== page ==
The computer 20 may operate in a networked environment using logical connections to one or more remote computers, such as remote computer 49. These logical connections are achieved by a communications device coupled to or a part of the computer 20; the invention is not limited to a particular type of communications device. The remote computer 49 may be another computer, a server, a router, a network PC, a client, a peer device or other common network node, and typically includes many or all of the elements described above relative to the computer 20, although only a memory storage device 50 has been illustrated in FIG. 1. The logical connections depicted in FIG. 1 include a local-area network (LAN) 51 and a wide-area network (WAN) 52. Such networking environments are commonplace in office networks, enterprise-wide computer networks, intranets and the Internet, which are all types of networks.
When used in a LAN-networking environment, the computer 20 is connected to the local network 51 through a network interface or adapter 53, which is one type of communications device. When used in a WAN-networking environment, the computer 20 typically includes a modem 54, a type of communications device, or any other type of communications device for establishing communications over the wide area network 52, such as the Internet. The modem 54, which may be internal or external, is connected to the system bus 23 via the serial port interface 46. In a networked environment, program modules depicted relative to the personal computer 20, or portions thereof, may be stored in the remote memory storage device. It is appreciated that the network connections shown are exemplary and other means of and communications devices for establishing a communications link between the computers may be used.
- EXAMPLE EMBODIMENTS OF THE INVENTION
The hardware and operating environment in conjunction with which embodiments of the invention may be practiced has been described. The computer in conjunction with which embodiments of the invention may be practiced may be a conventional computer, a distributed computer, an embedded computer or any other type of computer; the invention is not so limited. Such a computer typically includes one or more processing units as its processor, and a computer-readable medium such as a memory. The computer may also include a communications device such as a network adapter or a modem, so that it is able to communicatively couple other computers.
The present invention includes embodiments of a computerized system and methods for processing a row producing query, such as SQL, and returning hierarchical data, such as an XML data stream. The SQL query provides several selectable modes of operation. In the “auto1” mode, elements of the relational schema, such as primary-foreign key information, are utilized to generate a hierarchical mapping of the rowsets for use in defining the organization of the information in the XML data stream. In the “auto2” mode, the ordering information of the tables as used in the query is utilized to generate a mapping of the rowsets into the XML data stream. Finally, in the “explicit” mode, information in the query explicitly defines the organization of the information in the SQL query. The syntax of the information in the SQL query that define an “explicit” mode query or the particular keywords selected to define the method of generating a rowset in the explicit mode are only design choices and may be expressed in a number of ways without limiting the present invention.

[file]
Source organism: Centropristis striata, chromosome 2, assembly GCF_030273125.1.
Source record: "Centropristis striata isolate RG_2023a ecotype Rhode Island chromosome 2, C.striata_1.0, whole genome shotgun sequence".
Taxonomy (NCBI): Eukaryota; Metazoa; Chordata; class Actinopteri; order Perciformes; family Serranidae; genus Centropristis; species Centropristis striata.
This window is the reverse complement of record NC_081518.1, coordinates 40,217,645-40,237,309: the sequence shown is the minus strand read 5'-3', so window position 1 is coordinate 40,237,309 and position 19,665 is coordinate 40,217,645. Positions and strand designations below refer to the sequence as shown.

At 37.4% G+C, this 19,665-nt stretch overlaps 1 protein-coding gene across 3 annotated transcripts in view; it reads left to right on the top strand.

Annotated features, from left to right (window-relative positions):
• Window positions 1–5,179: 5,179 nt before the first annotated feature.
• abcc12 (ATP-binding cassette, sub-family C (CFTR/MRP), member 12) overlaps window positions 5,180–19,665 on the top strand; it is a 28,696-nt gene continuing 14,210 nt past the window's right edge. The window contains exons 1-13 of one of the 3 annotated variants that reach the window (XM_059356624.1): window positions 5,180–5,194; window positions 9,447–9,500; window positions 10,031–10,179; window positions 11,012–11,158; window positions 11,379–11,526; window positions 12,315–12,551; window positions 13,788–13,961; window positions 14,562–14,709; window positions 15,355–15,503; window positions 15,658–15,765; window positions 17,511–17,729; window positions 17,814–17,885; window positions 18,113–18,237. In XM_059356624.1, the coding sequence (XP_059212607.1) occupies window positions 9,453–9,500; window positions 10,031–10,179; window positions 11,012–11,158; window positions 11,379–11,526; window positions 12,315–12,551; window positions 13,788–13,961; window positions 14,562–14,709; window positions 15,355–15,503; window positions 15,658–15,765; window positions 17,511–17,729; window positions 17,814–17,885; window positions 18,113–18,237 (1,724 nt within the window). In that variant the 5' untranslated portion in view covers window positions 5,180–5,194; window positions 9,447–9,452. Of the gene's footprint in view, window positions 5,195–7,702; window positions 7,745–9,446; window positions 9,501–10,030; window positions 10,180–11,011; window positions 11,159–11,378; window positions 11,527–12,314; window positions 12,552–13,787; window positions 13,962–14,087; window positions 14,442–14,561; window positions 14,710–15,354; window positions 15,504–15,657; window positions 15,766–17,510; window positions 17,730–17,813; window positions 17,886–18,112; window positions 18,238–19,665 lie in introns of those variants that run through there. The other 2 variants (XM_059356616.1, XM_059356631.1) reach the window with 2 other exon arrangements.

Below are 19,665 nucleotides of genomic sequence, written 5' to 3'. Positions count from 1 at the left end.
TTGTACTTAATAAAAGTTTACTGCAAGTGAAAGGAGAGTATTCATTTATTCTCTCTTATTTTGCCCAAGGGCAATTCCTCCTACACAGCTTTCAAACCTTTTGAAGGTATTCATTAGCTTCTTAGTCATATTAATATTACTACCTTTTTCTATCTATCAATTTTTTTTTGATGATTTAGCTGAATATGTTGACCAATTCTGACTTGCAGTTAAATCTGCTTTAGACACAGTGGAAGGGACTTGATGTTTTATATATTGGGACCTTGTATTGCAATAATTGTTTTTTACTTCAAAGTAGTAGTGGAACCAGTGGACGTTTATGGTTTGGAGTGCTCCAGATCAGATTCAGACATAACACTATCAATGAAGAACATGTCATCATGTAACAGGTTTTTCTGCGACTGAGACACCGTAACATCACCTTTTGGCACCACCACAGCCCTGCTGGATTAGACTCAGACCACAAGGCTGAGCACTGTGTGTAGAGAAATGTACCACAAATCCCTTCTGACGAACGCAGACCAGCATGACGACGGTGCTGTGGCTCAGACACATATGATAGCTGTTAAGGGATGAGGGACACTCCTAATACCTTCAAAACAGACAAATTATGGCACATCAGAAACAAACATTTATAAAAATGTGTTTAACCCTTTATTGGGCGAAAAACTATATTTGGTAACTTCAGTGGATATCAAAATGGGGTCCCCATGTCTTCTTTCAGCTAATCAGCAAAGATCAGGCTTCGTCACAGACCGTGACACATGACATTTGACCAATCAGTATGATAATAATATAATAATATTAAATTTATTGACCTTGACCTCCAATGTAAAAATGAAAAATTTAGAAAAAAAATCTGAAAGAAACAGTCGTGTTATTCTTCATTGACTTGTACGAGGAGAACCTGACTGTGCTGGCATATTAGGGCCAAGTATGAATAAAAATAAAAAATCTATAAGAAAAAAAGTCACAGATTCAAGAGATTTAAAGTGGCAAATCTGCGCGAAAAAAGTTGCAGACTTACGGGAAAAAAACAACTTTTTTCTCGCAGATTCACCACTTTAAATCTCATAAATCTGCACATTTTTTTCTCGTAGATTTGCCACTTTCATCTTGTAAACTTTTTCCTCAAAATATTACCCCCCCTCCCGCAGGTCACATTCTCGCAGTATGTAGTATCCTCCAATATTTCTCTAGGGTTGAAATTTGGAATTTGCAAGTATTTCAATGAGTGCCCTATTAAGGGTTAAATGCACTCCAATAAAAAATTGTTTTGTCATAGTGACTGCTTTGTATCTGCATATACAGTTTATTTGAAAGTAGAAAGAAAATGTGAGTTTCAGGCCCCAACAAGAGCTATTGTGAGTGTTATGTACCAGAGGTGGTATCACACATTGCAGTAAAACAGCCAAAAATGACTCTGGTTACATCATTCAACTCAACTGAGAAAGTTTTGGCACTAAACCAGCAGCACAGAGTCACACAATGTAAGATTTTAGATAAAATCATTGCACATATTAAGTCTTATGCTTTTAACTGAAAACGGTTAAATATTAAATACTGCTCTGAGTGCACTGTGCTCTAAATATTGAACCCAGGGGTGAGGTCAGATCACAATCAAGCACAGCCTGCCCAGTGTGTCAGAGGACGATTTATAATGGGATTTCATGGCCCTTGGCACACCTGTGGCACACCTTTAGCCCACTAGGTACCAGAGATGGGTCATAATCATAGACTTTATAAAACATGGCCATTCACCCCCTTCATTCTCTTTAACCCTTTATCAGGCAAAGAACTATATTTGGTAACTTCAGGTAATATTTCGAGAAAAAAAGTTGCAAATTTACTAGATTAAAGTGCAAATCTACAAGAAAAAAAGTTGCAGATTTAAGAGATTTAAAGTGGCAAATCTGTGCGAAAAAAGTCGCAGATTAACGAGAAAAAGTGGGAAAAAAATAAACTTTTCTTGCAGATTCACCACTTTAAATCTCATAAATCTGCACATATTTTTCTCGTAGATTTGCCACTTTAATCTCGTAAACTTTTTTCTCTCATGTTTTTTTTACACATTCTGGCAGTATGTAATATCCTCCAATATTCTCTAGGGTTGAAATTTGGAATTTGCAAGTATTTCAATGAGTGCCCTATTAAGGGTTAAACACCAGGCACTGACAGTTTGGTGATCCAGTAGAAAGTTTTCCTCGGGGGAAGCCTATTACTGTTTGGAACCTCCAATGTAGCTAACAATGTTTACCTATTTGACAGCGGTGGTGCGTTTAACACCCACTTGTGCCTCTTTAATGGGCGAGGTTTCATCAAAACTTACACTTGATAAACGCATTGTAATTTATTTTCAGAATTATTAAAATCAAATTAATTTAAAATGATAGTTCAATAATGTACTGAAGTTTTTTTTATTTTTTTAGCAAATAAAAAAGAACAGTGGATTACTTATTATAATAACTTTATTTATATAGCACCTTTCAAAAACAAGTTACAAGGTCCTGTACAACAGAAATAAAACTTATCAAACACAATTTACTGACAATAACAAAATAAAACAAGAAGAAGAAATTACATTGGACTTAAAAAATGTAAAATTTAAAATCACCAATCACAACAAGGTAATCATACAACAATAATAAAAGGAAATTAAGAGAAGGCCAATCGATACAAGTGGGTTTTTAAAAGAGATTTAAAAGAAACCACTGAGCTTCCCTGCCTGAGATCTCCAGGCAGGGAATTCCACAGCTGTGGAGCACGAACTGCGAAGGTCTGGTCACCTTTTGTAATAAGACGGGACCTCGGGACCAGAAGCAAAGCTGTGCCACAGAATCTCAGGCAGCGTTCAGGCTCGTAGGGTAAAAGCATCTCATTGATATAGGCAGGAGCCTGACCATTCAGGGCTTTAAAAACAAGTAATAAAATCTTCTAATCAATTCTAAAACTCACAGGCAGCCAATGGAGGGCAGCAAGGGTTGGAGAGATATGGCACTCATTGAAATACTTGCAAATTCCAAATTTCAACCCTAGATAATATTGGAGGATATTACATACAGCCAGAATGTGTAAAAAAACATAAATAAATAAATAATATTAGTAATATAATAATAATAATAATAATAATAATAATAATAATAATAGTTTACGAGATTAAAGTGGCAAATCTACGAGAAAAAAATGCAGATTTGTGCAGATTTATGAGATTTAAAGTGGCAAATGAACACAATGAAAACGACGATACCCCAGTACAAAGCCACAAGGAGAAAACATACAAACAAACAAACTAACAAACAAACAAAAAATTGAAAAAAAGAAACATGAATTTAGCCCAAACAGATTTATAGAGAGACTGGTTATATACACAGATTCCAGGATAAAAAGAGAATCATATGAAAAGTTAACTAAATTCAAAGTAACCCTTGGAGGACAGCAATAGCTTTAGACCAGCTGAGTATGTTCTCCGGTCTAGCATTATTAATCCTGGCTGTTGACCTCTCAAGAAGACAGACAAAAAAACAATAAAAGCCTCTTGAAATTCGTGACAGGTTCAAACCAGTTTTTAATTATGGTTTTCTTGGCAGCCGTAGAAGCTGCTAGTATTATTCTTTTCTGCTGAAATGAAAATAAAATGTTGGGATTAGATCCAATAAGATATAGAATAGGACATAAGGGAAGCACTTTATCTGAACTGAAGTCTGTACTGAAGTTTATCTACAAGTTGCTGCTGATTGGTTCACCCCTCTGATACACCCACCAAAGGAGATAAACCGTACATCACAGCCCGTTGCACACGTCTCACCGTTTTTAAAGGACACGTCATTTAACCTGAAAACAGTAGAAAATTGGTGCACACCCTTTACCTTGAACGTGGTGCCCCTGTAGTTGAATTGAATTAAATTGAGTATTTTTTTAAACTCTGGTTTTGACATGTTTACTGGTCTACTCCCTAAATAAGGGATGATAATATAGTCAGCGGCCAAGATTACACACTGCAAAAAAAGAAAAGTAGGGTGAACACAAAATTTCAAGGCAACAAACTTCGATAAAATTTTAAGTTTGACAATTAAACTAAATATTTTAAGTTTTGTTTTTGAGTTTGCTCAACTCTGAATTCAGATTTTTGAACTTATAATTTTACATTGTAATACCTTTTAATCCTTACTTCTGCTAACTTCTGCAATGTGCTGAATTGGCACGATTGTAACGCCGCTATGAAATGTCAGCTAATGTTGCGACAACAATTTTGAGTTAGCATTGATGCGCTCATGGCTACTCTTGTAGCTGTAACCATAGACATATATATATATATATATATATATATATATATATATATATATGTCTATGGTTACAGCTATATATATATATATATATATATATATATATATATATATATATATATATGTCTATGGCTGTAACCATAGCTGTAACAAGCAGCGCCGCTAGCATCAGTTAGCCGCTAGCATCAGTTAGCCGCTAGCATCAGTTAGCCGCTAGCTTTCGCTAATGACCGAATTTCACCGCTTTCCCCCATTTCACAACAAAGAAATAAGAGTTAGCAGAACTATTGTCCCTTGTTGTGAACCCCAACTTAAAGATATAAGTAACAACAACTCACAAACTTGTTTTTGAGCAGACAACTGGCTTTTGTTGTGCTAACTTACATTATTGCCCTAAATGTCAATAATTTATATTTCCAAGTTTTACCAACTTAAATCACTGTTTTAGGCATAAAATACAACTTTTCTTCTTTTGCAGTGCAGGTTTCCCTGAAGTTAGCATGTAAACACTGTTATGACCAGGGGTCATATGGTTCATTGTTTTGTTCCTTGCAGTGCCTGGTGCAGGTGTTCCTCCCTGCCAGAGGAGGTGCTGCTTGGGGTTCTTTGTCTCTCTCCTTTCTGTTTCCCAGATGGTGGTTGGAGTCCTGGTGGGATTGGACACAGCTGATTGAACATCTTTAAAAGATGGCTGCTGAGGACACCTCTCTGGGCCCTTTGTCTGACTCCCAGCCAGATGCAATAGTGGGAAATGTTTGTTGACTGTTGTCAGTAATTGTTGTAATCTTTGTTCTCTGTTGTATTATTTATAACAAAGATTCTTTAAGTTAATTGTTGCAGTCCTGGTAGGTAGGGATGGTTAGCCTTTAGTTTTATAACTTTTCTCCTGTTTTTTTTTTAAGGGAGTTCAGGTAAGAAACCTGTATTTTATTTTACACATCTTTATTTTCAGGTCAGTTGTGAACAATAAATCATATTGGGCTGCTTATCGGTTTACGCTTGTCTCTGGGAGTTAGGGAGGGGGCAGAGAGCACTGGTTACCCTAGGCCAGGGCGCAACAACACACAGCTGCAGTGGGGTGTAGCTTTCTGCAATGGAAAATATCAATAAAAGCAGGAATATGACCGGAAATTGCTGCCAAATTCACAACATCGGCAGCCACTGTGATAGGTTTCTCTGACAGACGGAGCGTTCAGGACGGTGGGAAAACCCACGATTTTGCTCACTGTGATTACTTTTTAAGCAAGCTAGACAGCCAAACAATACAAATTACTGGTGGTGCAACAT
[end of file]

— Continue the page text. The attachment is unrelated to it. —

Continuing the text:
FIG. 2 is a block diagram of example embodiments of computerized system 200 for transforming query results into an XML data stream. An XML data stream is an unbuffered data stream. Although this example shows an unbuffered data stream, the present invention is not limited to use in connection with an unbuffered data stream. A buffered datastream may also be used in connection with the present invention. In one embodiment, computerized system 200 comprises client 203, parser 205, query processor 207, and rowset processor 209. For client 203 executing as a process on remote computer 49 as shown in FIG. 1 and for parser 205, query processor 207, and rowset processor 209 executing as processes on computer system 20 also as shown in FIG. 1, client 203 transmits a query to parser 205. Parser 205 strips mode information from the query and sends the mode information to rowset processor 209. Parser 205 also sends the query to query processor 207. Query processor 207 generates a rowset and sends the rowset to rowset processor 209. Rowset processor 209 processes the rowset received from query processor 207 and the mode information received from parser 205 to generate an XML datastream. The XML data stream is returned to client 203. In an alternate embodiment, client 203, parser 205, query processor 207, and rowset processor 209 all execute on the same computer system. In another alternate embodiment, parser 205, query processor 207, and rowset processor 209 are combined into a single software system. It is important to note that parser 205, query processor 207, and rowset processor 209 may operate on the same or a different computer. Alternatively parser 205 and query processor 207 may operate on a database server. Each of the operation modes of rowset processor 207 are described in greater detail below.